https://www.duolingo.com/profile/silmeth

But absolutely most of the Irish also has /heːn´/ here (only very limited areas in Cork supposedly use /f´/ – and I’ve actually never heard a native speaker using /f´/ in féin which I find a bit sad to be fair).

So this is not a Scottish Gaelic/Irish isogloss at all. It’s just that Irish sticks to more traditional written féin while Gaelic writes this fhèin (although, as I mentioned, some people also write fhéin in Irish, but that’s not the traditional nor official written form). Just very marginal dialects actually have /f´/ there.

Interestingly Old Irish had forms starting with f- (fadéin, féin, fadessin) and with c- (cadein, céin, cadessin) and it seems there was some semantic difference between all those, at least initially. I wish I had access to the Schrijver’s book mentioned above. I have no idea how to explain the c-. I have no idea how to explain the development into /h/ in Irish and Gaelic (except that it already was /h/ in some dialects during Old Irish period, inherited from the /sʷ/ period instead of /f/ seen in literary language).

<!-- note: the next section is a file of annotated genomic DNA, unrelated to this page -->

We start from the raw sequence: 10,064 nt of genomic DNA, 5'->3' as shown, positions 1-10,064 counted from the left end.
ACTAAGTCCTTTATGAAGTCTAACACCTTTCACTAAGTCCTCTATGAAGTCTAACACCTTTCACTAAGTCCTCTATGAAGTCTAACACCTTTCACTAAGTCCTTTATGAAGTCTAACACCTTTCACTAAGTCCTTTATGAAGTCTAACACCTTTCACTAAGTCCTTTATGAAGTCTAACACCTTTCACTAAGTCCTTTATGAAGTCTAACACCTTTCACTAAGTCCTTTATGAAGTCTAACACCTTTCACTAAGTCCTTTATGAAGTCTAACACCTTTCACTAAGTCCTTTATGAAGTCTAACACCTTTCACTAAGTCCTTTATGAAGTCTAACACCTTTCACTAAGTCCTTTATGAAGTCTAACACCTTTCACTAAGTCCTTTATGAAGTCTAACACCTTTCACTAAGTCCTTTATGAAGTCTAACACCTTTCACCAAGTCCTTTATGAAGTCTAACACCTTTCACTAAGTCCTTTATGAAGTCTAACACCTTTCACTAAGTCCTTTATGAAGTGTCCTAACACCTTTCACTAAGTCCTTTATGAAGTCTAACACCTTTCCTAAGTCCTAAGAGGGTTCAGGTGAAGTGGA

Similar phenomenon is seen in Irish where the future ending is written -faidh but everywhere is pronounced with /h/ (/-hə/, /-həɡ´/, etc.) and nobody uses /f/, except for the autonomous form -far which actually does have /f/. Maybe I’ll find something in Stair na Gaeilge when I get to parts about Old Irish morphology…